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Electronic phase separation due to magnetic polaron formation in the semimetallic ferromagnet EuB6- A weakly-nonlinear-transport study

  • Author(s): Amyan, A
  • Das, P
  • Müller, J
  • Fisk, Z
  • et al.
Abstract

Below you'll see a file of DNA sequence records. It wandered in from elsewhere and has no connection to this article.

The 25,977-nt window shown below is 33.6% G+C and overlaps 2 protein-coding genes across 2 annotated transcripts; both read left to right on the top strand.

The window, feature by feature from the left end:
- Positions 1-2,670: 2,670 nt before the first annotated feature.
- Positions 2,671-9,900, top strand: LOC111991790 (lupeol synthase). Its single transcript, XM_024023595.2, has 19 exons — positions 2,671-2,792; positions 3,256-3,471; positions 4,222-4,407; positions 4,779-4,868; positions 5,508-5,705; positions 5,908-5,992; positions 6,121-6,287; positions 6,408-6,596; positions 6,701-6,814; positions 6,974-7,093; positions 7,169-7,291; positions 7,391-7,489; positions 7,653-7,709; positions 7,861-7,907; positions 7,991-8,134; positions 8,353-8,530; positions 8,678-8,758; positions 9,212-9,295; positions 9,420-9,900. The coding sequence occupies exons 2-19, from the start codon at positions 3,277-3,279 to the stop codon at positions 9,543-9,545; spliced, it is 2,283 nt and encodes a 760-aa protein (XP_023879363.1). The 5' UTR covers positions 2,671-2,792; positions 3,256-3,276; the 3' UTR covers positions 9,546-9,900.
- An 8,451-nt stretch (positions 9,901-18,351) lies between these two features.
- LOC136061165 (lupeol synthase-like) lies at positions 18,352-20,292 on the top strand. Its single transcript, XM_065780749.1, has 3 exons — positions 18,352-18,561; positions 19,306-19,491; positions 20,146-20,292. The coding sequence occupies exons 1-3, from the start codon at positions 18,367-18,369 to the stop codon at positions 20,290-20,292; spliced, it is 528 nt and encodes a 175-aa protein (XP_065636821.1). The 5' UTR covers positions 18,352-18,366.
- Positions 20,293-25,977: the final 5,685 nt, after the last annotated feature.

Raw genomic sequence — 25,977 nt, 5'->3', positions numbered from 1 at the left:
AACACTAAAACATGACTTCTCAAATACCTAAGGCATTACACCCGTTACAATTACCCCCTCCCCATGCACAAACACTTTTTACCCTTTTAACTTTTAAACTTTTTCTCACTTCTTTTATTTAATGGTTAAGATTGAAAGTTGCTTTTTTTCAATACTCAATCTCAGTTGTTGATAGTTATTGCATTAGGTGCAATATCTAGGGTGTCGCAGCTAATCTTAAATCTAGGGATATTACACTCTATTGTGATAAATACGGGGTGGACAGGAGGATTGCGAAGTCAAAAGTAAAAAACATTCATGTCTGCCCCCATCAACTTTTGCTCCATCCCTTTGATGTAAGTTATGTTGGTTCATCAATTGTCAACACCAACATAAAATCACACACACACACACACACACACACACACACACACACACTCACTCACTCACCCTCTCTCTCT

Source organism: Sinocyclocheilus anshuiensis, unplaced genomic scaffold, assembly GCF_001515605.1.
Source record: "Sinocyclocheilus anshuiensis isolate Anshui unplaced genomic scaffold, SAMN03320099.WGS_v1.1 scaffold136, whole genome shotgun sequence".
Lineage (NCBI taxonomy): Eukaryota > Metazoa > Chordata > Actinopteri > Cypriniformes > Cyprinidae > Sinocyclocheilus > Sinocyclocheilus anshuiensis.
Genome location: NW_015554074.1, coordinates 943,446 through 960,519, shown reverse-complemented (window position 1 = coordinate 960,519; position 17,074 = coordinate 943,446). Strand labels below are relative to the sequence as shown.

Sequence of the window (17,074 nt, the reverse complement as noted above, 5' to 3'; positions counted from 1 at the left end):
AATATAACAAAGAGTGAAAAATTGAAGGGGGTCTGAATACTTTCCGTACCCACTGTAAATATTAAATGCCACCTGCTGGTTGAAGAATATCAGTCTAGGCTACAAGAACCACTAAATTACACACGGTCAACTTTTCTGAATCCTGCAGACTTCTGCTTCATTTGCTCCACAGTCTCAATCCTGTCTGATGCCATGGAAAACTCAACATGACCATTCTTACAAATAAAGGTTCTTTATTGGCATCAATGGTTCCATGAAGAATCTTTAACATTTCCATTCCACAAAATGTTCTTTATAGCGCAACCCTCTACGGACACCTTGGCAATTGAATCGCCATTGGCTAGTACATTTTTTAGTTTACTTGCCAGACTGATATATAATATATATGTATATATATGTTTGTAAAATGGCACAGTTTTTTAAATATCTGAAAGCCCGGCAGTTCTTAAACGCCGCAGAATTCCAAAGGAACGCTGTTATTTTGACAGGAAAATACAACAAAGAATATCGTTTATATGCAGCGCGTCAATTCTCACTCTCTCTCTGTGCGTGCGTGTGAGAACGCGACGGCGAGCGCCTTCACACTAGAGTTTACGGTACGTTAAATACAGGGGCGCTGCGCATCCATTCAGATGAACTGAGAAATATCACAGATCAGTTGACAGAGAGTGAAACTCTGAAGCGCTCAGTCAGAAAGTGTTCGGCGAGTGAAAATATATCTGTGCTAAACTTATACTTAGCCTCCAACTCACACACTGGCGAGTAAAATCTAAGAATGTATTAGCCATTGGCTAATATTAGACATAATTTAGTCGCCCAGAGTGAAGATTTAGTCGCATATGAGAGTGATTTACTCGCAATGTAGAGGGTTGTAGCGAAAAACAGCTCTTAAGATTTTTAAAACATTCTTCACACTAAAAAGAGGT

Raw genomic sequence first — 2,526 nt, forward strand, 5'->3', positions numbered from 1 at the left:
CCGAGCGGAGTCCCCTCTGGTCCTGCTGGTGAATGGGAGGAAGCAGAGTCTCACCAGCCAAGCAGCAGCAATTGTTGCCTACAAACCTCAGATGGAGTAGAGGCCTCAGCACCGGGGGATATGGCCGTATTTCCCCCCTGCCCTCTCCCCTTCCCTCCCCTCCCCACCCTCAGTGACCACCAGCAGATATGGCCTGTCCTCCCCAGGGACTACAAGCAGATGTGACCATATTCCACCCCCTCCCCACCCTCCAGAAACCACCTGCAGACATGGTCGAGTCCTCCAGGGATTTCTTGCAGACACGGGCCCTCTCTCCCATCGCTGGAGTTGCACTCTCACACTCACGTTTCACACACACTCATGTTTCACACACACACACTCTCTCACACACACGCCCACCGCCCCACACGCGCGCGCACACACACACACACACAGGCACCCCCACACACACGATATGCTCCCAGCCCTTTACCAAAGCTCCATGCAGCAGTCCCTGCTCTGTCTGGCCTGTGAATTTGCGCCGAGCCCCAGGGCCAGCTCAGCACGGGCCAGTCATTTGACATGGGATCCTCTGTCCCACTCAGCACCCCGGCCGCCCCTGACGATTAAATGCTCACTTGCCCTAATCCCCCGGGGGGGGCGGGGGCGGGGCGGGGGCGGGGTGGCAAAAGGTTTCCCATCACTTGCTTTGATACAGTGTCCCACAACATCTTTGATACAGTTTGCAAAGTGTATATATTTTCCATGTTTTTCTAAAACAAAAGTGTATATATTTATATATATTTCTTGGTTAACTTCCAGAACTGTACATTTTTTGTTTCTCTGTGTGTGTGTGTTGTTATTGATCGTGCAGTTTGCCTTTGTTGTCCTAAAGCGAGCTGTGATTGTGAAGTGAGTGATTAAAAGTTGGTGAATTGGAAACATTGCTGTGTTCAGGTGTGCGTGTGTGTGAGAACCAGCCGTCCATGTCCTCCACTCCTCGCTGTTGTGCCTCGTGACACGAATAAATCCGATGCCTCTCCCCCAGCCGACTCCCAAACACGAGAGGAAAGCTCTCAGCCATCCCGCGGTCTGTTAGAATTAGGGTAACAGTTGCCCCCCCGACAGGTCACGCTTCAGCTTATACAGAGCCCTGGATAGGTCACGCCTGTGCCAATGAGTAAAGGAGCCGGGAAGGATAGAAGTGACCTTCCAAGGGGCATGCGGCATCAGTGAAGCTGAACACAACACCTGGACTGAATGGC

We report measurements of weakly nonlinear electronic transport, as measured by third-harmonic voltage generation V3ω, in the low-carrier density semimetallic ferromagnet EuB6, which exhibits an unusual magnetic ordering with two consecutive transitions at Tc1= 15.6K and Tc2= 12.5K. In contrast to the linear resistivity, the third-harmonic voltage is sensitive to the microgeometry of the electronic system. Our measurements provide evidence for magnetically-driven electronic phase separation consistent with the picture of percolation of magnetic polarons (MP), which form highly conducting magnetically ordered clusters in a paramagnetic and less conducting background. Upon cooling in zero magnetic field through the ferromagnetic transition, the dramatic drop in the linear resistivity at the upper transition Tc1coincides with the onset of nonlinearity, and upon further cooling is followed by a pronounced peak in V3ωat the lower transition Tc2. Likewise, in the paramagnetic regime, a drop of the material's magnetoresistance R(H) precedes a magnetic-fieldinduced peak in nonlinear transport. A striking observation is a linear temperature dependence of V3ωpeak. We suggest a picture where at the upper transition Tc1the coalescing MP form a conducting path giving rise to a strong decrease in the resistance. The MP formation sets in at around T* ∼ 35K below which these entities are isolated and strongly fluctuating, while growing in number. The MP then start to form links at Tc1, where percolative electronic transport is observed. The MP merge and start forming a continuum at the threshold Tc2. In the paramagnetic temperature regime Tc1< T < T*, MP percolation is induced by a magnetic field, and the threshold accompanied by charge carrier delocalization occurs at a single critical magnetization. © 2013 The Korean Physical Society.

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